January 13, 2020

DOL Clarifies Perks and Benefits for FLSA Purposes

Almost coincident with the effective date of the DOL’s Wage and Hour Division’s overtime rules, which took effect on January 1, 2020 (see our prior Benefit Beat article), the Department of Labor issued another set of final rules, together with a Fact Sheet, on December 16, 2019, to clarify what constitutes a “regular rate of pay”. 

As a reminder, the Fair Labor Standards Act (FLSA) generally requires that nonexempt employees be paid overtime of at least one and one-half times their regular rate of pay for any hours worked in excess of 40 hours per workweek. An employee’s regular rate generally includes all remuneration for employment, with certain exceptions. 

The newly released FLSA rules, which take effect January 15, 2020, clarify the types of benefits and perks that are excludable in the “time and one-half” calculation when determining overtime rates.  Accordingly, following are types of benefits and other miscellaneous payments that are excludable in an individual’s regular rate of pay:

  • Cost of providing certain parking benefits, wellness programs, onsite specialist treatment, gym access and fitness classes, employee discounts on retail goods and services, certain tuition benefits (whether paid to an employee, an education provider, or a student-loan program), and adoption assistance;
  • Payments for unused paid leave, including paid sick leave or paid time off;
  • Payments of certain penalties required under state and local scheduling laws;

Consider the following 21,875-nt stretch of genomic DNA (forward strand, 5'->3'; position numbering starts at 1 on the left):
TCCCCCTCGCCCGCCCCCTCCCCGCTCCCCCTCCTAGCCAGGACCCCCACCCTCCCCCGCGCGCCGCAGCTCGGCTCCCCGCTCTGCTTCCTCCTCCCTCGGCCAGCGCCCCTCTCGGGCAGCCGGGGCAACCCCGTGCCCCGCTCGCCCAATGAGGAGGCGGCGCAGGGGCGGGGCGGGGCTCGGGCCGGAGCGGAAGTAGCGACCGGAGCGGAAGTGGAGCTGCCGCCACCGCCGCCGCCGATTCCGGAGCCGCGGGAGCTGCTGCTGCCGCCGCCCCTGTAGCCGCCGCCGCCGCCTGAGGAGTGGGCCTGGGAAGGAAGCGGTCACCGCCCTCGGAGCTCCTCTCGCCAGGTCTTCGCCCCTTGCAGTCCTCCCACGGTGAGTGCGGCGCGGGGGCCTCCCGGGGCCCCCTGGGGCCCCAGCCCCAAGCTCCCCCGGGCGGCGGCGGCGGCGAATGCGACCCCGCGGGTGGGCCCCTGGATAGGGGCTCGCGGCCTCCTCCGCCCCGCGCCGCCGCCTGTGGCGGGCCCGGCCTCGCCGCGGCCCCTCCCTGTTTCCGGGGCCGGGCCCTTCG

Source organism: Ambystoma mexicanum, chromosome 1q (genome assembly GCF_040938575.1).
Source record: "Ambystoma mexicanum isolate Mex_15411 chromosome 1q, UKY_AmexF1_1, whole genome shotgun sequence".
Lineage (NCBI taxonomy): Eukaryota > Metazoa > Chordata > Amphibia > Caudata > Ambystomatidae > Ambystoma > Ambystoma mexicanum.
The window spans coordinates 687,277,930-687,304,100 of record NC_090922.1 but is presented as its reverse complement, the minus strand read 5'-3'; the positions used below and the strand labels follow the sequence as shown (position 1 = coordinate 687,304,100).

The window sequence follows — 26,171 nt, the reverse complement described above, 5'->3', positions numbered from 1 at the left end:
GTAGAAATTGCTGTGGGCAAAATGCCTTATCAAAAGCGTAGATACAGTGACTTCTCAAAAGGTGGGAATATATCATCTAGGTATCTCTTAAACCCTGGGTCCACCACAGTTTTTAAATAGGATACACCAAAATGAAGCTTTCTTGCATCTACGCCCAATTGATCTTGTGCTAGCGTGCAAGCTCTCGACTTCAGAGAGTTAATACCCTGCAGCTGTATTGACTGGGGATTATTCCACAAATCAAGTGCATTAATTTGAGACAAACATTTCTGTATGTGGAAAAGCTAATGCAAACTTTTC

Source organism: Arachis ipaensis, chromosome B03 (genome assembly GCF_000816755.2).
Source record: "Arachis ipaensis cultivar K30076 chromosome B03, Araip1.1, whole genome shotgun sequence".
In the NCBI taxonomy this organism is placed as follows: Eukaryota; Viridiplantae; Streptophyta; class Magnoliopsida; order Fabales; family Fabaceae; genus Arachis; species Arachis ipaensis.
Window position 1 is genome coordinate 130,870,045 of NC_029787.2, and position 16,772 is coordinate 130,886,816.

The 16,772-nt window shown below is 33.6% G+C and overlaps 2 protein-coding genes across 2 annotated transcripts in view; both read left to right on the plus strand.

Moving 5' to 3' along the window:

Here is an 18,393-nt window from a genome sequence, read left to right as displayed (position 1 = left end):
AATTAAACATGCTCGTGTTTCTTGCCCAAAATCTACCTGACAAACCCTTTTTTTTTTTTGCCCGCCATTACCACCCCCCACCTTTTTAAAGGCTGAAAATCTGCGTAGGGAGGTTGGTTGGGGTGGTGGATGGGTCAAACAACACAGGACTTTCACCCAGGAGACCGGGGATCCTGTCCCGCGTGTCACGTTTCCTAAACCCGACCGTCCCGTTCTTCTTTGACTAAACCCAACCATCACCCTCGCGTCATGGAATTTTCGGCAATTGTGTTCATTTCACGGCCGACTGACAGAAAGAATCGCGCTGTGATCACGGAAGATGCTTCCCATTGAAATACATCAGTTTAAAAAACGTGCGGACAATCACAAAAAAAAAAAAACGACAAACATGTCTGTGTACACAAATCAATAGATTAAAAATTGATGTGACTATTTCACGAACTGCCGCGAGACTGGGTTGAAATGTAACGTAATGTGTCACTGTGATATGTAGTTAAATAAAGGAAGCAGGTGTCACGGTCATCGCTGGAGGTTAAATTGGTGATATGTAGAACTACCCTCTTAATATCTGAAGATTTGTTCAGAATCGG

• Reimbursed expenses such as cellphone plans, credentialing exam fees, organization membership dues, and travel, even if not incurred “solely” for the employer’s benefit;
  • Bonuses, including certain discretionary, sign-on and longevity bonuses;
  • Cost of office coffee and snacks to employees as gifts; and
  • Contributions to benefit plans for accident, unemployment, legal services, or other events that could cause future financial hardship or expense.

Employers should work closely with their compensation advisers to ensure proper implementation of these rules.


The information contained in this article is provided as general guidance and may be affected by changes in law or regulation. This article is not intended to replace or substitute for accounting or other professional advice. Please consult a CBIZ professional. This information is provided as-is with no warranties of any kind. CBIZ shall not be liable for any damages whatsoever in connection with its use and assumes no obligation to inform the reader of any changes in laws or other factors that could affect the information contained herein.

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